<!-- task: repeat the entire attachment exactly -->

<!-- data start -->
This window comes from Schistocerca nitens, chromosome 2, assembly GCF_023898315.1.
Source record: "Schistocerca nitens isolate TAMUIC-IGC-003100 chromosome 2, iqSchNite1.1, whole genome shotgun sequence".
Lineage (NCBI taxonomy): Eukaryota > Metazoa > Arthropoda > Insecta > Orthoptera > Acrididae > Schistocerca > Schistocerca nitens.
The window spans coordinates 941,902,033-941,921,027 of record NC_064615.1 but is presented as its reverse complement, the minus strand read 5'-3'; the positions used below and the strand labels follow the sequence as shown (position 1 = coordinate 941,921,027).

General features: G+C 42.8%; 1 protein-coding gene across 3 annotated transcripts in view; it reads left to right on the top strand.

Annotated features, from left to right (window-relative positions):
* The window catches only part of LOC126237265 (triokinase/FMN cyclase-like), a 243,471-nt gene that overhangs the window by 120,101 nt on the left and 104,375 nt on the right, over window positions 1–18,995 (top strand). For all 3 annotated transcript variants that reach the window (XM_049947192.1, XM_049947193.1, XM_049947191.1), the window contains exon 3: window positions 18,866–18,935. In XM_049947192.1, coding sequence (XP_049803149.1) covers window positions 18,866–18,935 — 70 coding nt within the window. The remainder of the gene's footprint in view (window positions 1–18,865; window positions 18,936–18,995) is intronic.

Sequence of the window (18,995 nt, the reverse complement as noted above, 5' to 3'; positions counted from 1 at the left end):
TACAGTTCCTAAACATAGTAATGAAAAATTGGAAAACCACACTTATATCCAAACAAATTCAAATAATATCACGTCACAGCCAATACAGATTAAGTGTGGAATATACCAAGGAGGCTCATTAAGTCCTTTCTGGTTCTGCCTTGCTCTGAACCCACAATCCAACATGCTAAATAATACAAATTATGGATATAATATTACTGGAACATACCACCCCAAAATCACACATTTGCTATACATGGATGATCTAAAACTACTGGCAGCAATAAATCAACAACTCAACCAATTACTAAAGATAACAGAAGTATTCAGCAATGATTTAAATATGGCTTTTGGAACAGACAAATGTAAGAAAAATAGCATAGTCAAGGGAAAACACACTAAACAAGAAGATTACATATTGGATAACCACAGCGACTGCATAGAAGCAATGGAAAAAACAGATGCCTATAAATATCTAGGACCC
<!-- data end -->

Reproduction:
This window comes from Schistocerca nitens, chromosome 2, assembly GCF_023898315.1.
Source record: "Schistocerca nitens isolate TAMUIC-IGC-003100 chromosome 2, iqSchNite1.1, whole genome shotgun sequence".
Lineage (NCBI taxonomy): Eukaryota > Metazoa > Arthropoda > Insecta > Orthoptera > Acrididae > Schistocerca > Schistocerca nitens.
The window spans coordinates 941,902,033-941,921,027 of record NC_064615.1 but is presented as its reverse complement, the minus strand read 5'-3'; the positions used below and the strand labels follow the sequence as shown (position 1 = coordinate 941,921,027).

General features: G+C 42.8%; 1 protein-coding gene across 3 annotated transcripts in view; it reads left to right on the top strand.

Annotated features, from left to right (window-relative positions):
* The window catches only part of LOC126237265 (triokinase/FMN cyclase-like), a 243,471-nt gene that overhangs the window by 120,101 nt on the left and 104,375 nt on the right, over window positions 1–18,995 (top strand). For all 3 annotated transcript variants that reach the window (XM_049947192.1, XM_049947193.1, XM_049947191.1), the window contains exon 3: window positions 18,866–18,935. In XM_049947192.1, coding sequence (XP_049803149.1) covers window positions 18,866–18,935 — 70 coding nt within the window. The remainder of the gene's footprint in view (window positions 1–18,865; window positions 18,936–18,995) is intronic.

Sequence of the window (18,995 nt, the reverse complement as noted above, 5' to 3'; positions counted from 1 at the left end):
TACAGTTCCTAAACATAGTAATGAAAAATTGGAAAACCACACTTATATCCAAACAAATTCAAATAATATCACGTCACAGCCAATACAGATTAAGTGTGGAATATACCAAGGAGGCTCATTAAGTCCTTTCTGGTTCTGCCTTGCTCTGAACCCACAATCCAACATGCTAAATAATACAAATTATGGATATAATATTACTGGAACATACCACCCCAAAATCACACATTTGCTATACATGGATGATCTAAAACTACTGGCAGCAATAAATCAACAACTCAACCAATTACTAAAGATAACAGAAGTATTCAGCAATGATTTAAATATGGCTTTTGGAACAGACAAATGTAAGAAAAATAGCATAGTCAAGGGAAAACACACTAAACAAGAAGATTACATATTGGATAACCACAGCGACTGCATAGAAGCAATGGAAAAAACAGATGCCTATAAATATCTAGGACCC